Friday, September 29, 2006
Can Liberals win with ideas?
As I'm following the race to pick the next Liberal leader, I'm reading various different analyses from various different sources about the quality of the entire endeavour. Much of the talk is about how at least two of the three consensus frontrunners — Ignatieff and Dion, with Rae being the third — are putting forth comprehensive policy plans that attest to the new direction the party is headed.
While putting forth policy is great, it strikes me as a bit strange under these circumstances. Why? Well, because, for the life of me, I can't remember the last time Liberals put forth comprehensive policy positions, especially while in opposition. The effort may be noble in some ways, yet the Liberal party I know, and the Liberal party many Canadians know, has never been about this kind of detail regarding what they're going to do while in government. Heck, usually it's pretty simple, then they do something else when they actually get power.
I raise this point because, while it's easy to believe that policy making like this is a good thing for the party, I'm just not sure if it's something the Liberal party is ready for. They've done things a certain way for so long. To turn around and then behave like a party with policies might be somewhat easier said than done.
Liberals have generally relied on the collapse of Conservative popularity, promise the opposite, then do whatever it takes to hold onto power. An emphasis on policy changes that dynamic, and it might do so in a way Liberals are unaccustomed to.
For example, the Reform party was very good at setting out policy positions and directions while in opposition. Many argue that the fiscal discipline displayed by the Chretien/Martin Liberals was in reaction to the lead Preston Manning had taken on such issues. So, why didn't Preston Manning become prime minister? Well, among other things, Liberals just stood there and stole all the good things he had to say. Easy enough.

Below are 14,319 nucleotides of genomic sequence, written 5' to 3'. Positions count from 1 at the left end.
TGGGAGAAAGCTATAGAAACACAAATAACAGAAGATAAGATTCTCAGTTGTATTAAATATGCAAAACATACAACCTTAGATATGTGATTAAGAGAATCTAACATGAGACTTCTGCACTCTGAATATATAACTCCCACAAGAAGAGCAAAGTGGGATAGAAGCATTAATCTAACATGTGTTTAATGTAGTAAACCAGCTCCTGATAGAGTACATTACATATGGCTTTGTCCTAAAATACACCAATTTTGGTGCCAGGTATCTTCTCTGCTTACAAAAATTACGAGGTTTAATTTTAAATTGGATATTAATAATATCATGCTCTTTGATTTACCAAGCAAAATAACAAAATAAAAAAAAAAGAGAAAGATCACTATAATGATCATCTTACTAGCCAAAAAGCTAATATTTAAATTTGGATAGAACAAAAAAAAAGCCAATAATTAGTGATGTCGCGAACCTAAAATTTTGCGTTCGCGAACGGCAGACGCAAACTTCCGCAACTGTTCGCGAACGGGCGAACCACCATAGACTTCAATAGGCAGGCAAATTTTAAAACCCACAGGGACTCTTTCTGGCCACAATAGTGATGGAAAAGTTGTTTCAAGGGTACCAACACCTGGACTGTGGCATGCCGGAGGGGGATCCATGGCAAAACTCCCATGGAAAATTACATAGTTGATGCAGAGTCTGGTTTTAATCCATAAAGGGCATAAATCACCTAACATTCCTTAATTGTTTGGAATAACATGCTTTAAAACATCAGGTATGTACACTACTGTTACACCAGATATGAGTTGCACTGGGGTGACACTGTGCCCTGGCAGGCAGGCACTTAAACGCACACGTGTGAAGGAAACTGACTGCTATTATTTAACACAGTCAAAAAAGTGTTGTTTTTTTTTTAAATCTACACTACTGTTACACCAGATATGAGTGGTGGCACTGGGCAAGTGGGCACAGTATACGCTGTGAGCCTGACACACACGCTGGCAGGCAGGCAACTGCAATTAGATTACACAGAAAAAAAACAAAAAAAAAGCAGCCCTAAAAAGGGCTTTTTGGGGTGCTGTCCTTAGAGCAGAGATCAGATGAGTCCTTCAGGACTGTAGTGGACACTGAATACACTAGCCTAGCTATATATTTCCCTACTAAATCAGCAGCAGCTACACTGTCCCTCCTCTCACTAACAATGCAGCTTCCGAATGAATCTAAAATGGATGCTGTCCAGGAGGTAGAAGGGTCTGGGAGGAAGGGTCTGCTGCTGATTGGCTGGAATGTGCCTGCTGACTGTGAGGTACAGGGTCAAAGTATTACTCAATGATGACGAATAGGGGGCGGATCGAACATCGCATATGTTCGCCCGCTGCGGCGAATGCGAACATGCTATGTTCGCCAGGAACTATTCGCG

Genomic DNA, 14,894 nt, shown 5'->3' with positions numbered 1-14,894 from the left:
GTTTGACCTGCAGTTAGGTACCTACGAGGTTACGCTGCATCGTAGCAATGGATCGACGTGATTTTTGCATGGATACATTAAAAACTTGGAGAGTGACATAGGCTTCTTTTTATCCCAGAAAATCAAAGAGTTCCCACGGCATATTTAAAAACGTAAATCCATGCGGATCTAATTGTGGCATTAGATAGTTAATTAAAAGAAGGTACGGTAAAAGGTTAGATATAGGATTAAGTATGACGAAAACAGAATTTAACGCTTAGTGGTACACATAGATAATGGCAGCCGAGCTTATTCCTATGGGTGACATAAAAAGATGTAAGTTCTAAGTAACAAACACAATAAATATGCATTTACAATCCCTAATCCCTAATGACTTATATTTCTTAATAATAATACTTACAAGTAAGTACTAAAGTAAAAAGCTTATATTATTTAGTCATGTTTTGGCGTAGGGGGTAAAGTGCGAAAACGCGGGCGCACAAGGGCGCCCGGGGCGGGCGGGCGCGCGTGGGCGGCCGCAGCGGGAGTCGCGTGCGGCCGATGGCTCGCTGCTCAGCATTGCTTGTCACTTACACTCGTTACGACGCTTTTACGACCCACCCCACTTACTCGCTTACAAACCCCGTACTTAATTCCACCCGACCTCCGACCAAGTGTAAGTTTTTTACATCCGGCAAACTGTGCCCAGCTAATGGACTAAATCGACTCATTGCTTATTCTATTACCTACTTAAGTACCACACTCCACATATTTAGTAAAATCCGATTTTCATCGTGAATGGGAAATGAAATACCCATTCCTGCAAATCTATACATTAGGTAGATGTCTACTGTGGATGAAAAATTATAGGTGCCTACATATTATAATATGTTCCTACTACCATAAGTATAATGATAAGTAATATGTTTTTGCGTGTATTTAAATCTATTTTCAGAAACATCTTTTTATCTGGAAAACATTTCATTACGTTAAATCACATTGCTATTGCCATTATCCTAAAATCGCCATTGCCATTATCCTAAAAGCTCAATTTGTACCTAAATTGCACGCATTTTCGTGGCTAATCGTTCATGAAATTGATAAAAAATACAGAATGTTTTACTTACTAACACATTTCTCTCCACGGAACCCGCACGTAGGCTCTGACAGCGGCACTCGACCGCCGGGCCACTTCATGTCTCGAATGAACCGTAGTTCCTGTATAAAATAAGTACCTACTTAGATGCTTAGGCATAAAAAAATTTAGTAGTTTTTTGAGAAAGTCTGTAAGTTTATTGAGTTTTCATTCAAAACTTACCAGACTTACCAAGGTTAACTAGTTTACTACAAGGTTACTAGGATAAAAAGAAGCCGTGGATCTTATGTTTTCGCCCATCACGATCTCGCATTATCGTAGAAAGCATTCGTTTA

This is just one of the perils of being bold with while in opposition. In the end, it doesn't really matter much, and you give the government of the day plenty to cherry pick from in order to convince Canadians a change in government isn't necessary.
This might be one reason why Bob Rae has chosen a pragmatic route "without ideas." Another reason might be that the ideas he had while running Ontario almost sank the province for good.
Yet, Liberals have really never been about policy, especially while in opposition. Changing their tune on short notice may look great, but may be hard to do for a party so used to being about power and power only.
I should also add that both Ignatieff and Dion, who pride themselves on policy, have barely spoken a word about ethics and accountability during this entire race. Yes, the transition from the past isn't going to be that easy, is it?